28 November 2016
Today (Monday 28 November) sees the launch of a pioneering crowdfunding campaign to fund Bristol’s night shelters for people sleeping rough in the city.
The 97 supporters - one for every person sleeping rough in Bristol according to latest figures – will be gathering on The Watershed Walkway to encourage the city to back Safer off the Streets (SOS) Bristol, a new fundraising campaign from local homelessness charities St Mungo’s, The Julian Trust, Caring in Bristol and Crisis Centre Ministries.
As the temperature gets colder, the charities are asking people to help raise £100k to keep Bristol’s night shelters running.
There are four night shelters in the city offering 70 emergency bed spaces and last week every bed was full. Each shelter provides somewhere safe and supportive to stay whilst volunteers and staff work to help people find accommodation, and help with health and employment issues.
The night shelters are run by the charities in partnership with Bristol City Council and SOS Bristol is the latest initiative from the Rough Sleeping Partnership, set up by the Council to tackle rising homelessness in the city through new service provision and awareness campaigns.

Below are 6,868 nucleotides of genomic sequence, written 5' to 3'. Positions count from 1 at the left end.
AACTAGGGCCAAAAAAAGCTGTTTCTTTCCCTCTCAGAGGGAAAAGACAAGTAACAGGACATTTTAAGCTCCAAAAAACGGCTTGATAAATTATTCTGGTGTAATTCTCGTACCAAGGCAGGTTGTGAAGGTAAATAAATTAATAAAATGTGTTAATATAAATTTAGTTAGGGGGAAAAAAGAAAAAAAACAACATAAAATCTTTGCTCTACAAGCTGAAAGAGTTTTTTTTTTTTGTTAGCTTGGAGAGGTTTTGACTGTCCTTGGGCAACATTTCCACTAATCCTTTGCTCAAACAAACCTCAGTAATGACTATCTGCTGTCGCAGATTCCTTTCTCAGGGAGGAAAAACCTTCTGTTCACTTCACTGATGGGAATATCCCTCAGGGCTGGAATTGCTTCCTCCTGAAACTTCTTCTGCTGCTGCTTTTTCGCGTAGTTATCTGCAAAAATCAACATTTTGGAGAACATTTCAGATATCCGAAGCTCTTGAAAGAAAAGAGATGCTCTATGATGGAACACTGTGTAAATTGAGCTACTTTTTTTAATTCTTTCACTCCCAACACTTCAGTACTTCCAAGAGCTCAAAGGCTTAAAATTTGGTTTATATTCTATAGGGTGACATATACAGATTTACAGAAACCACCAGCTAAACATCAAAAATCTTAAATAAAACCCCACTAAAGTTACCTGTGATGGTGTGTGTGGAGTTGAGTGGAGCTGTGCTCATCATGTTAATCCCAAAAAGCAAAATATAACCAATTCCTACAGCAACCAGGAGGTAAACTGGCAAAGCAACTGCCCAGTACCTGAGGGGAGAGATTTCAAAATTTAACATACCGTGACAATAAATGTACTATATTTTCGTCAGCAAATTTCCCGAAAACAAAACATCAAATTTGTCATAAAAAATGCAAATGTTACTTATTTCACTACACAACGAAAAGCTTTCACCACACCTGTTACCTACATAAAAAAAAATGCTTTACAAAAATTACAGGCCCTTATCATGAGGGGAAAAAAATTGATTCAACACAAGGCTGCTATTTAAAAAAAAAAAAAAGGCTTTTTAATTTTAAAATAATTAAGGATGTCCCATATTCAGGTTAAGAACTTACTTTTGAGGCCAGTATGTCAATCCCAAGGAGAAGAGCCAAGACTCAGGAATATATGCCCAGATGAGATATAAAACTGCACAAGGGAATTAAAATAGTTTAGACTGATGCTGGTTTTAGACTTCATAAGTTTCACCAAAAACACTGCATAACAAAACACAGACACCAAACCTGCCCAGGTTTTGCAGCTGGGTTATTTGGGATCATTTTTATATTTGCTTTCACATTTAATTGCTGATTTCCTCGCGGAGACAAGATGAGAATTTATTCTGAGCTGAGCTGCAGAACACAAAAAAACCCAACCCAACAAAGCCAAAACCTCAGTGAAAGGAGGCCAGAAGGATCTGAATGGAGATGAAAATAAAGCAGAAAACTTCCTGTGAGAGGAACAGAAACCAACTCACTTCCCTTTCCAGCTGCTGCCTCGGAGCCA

David Ingerslev, Project Manager at St Mungo’s and Rough Sleeping Partnership lead, said:
“Bristol is a compassionate city and people often ask how they can make a difference. This one city approach means we are all working towards the same goal: to support the most vulnerable people off our streets and into accommodation.
“We’re asking people to donate the SOS Bristol campaign, and also to volunteer their time and spread the word about contacting www.streetlink.org.uk if they are concerned about someone sleeping rough so we can help them move into safe shelter off the streets.”
The four shelters are free to clients, with donations going towards running costs, laundry bills and volunteer expenses - visit Fundsurfer to find out more from 28 Nov.
Aspect Films have made short films to help publicise the campaign available on the Fundsurfer page.
Barbara Owens features in the film and has had experience of sleeping rough in Bristol. She said: “I was scared to be integrated back into society. I was an alcoholic at my lowest point. I had lost my family, my home, my job, my dignity and my friends. I spent my time wandering the streets looking for somewhere to sleep. It was a tough and lonely time.
“I wouldn’t be alive today if I hadn’t somehow mustered up the strength to ask for help. My one wish for anyone struggling with homelessness is to find the courage to put your hand out and ask for help. It’s the hardest thing, believe me.”